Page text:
2014 may be the year that mobile dining really starts to take off (heh) in Korea. On March 27th, economic ministers met to discuss a deregulation drive of 52 laws that have been thought to be keeping the Korean economy from reaching it’s full potential. Of those 52 laws, 41 were voted to be deregulated. Among those laws to be put to rest was a law that forbids vehicle customization. These changes will have profound effects on the small business community, especially on those that cannot afford to rent out expensive real estate in jam packed cities such as Seoul. The government will also begin making bank loans more easily accessible for small and mid-sized businesses to further stimulate the economy. Other laws up for deregulation will see an easing of strict rules that govern free economic zones, foreign academic enrollment, as well as foreign employment requirements.

Food Trucks

Could this be a sight in Seoul in the future?

Food trucks have been a California staple for a number of years now. Inspired by the Mexican taco trucks we Californians all love, food trucks such as the iconic Kogi have been booming since 2008. Then the Food Network launched The Great Food Truck Race in 2010 and America has been enjoying a flourishing subculture of high quality, affordable foods on the go. Food Truck conventions showcase hundreds of trucks and they cook up everything from sushi to gourmet burgers. Ironically enough, Korean themed food trucks are amongst the most popular. The aforementioned Kogi, operates as a Korean and Mexican fusion food truck that still draws lines 6 years later.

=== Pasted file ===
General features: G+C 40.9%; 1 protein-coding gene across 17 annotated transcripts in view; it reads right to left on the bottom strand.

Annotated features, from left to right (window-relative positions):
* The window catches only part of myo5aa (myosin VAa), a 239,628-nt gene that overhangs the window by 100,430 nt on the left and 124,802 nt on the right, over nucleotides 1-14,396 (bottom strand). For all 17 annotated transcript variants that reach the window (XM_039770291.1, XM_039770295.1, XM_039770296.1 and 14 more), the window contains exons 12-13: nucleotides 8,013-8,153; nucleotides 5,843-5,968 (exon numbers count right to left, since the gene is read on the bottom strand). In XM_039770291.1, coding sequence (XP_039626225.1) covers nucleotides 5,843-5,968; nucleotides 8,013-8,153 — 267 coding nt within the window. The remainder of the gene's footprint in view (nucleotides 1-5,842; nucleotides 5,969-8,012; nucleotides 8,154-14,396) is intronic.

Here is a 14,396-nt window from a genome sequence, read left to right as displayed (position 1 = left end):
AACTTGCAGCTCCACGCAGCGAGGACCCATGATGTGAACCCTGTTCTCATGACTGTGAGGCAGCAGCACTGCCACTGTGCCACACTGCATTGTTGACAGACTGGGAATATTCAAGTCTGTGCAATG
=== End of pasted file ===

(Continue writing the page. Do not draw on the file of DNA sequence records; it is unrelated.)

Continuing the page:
With expensive real estate costs combined with shrinking rental spaces, these reforms may just be what Korea needs. Food trucks present the potential for business owners to invest in their own property instead of paying landlords obscene rent. It also uses less utilities and most of all, it opens up the possibility of a truly mobile business. Consumers will enjoy the breath of fresh air this dining culture provides, literally, and the younger generation especially will be able to get their gourmet fix while hanging out with friends in popular outdoor areas, without the cramped spaces or reservations.

What do you think about mobile food trucks in Korea? Would they be a welcome change? Or would the already established Pojangmacha (포장마차) make food trucks a temporary fad? Let us know below!

Sources: Koreaittimes | Koreatimes  Photo Cred: taedec caribb

About The Author

A California native with a passion for travel, JT has been living in Korea for the past two years. A health fanatic and a seeker of knowledge, JT co-founded SeoulSync because of a desire to create something larger than he could ever become alone.

Comments

  1. ediwn says:

    when will the deregulation of automobile customization for food trucks take place?